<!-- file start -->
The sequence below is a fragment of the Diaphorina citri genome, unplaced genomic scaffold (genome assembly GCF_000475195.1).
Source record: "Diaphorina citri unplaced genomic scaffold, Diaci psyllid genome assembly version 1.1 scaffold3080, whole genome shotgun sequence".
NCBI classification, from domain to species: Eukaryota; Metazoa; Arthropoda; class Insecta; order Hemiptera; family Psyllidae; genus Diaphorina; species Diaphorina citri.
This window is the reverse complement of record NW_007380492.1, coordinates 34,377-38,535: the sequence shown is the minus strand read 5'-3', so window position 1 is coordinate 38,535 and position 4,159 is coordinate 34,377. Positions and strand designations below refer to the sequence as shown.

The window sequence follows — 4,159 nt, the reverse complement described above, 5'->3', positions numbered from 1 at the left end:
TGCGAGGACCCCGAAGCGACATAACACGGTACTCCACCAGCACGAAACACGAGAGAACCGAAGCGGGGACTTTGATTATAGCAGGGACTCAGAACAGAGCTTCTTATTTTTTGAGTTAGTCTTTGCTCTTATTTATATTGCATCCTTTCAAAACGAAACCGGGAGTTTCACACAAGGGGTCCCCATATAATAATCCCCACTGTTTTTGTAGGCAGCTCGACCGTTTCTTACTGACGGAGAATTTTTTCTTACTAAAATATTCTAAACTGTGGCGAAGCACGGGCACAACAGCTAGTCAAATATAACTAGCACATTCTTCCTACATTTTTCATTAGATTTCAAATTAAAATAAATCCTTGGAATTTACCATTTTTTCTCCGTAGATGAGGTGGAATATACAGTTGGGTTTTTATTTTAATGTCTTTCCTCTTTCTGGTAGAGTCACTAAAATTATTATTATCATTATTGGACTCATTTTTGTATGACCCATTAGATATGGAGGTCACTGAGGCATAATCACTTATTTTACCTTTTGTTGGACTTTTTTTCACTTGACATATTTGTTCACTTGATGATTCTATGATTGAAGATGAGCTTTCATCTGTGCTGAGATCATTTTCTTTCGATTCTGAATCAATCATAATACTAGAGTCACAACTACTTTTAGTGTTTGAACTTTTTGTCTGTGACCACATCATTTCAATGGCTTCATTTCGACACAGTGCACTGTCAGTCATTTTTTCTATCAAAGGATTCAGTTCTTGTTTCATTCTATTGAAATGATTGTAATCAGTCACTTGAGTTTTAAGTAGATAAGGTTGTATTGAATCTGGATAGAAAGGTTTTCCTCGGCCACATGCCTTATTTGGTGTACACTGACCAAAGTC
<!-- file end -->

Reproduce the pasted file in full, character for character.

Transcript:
The sequence below is a fragment of the Diaphorina citri genome, unplaced genomic scaffold (genome assembly GCF_000475195.1).
Source record: "Diaphorina citri unplaced genomic scaffold, Diaci psyllid genome assembly version 1.1 scaffold3080, whole genome shotgun sequence".
NCBI classification, from domain to species: Eukaryota; Metazoa; Arthropoda; class Insecta; order Hemiptera; family Psyllidae; genus Diaphorina; species Diaphorina citri.
This window is the reverse complement of record NW_007380492.1, coordinates 34,377-38,535: the sequence shown is the minus strand read 5'-3', so window position 1 is coordinate 38,535 and position 4,159 is coordinate 34,377. Positions and strand designations below refer to the sequence as shown.

The window sequence follows — 4,159 nt, the reverse complement described above, 5'->3', positions numbered from 1 at the left end:
TGCGAGGACCCCGAAGCGACATAACACGGTACTCCACCAGCACGAAACACGAGAGAACCGAAGCGGGGACTTTGATTATAGCAGGGACTCAGAACAGAGCTTCTTATTTTTTGAGTTAGTCTTTGCTCTTATTTATATTGCATCCTTTCAAAACGAAACCGGGAGTTTCACACAAGGGGTCCCCATATAATAATCCCCACTGTTTTTGTAGGCAGCTCGACCGTTTCTTACTGACGGAGAATTTTTTCTTACTAAAATATTCTAAACTGTGGCGAAGCACGGGCACAACAGCTAGTCAAATATAACTAGCACATTCTTCCTACATTTTTCATTAGATTTCAAATTAAAATAAATCCTTGGAATTTACCATTTTTTCTCCGTAGATGAGGTGGAATATACAGTTGGGTTTTTATTTTAATGTCTTTCCTCTTTCTGGTAGAGTCACTAAAATTATTATTATCATTATTGGACTCATTTTTGTATGACCCATTAGATATGGAGGTCACTGAGGCATAATCACTTATTTTACCTTTTGTTGGACTTTTTTTCACTTGACATATTTGTTCACTTGATGATTCTATGATTGAAGATGAGCTTTCATCTGTGCTGAGATCATTTTCTTTCGATTCTGAATCAATCATAATACTAGAGTCACAACTACTTTTAGTGTTTGAACTTTTTGTCTGTGACCACATCATTTCAATGGCTTCATTTCGACACAGTGCACTGTCAGTCATTTTTTCTATCAAAGGATTCAGTTCTTGTTTCATTCTATTGAAATGATTGTAATCAGTCACTTGAGTTTTAAGTAGATAAGGTTGTATTGAATCTGGATAGAAAGGTTTTCCTCGGCCACATGCCTTATTTGGTGTACACTGACCAAAGTC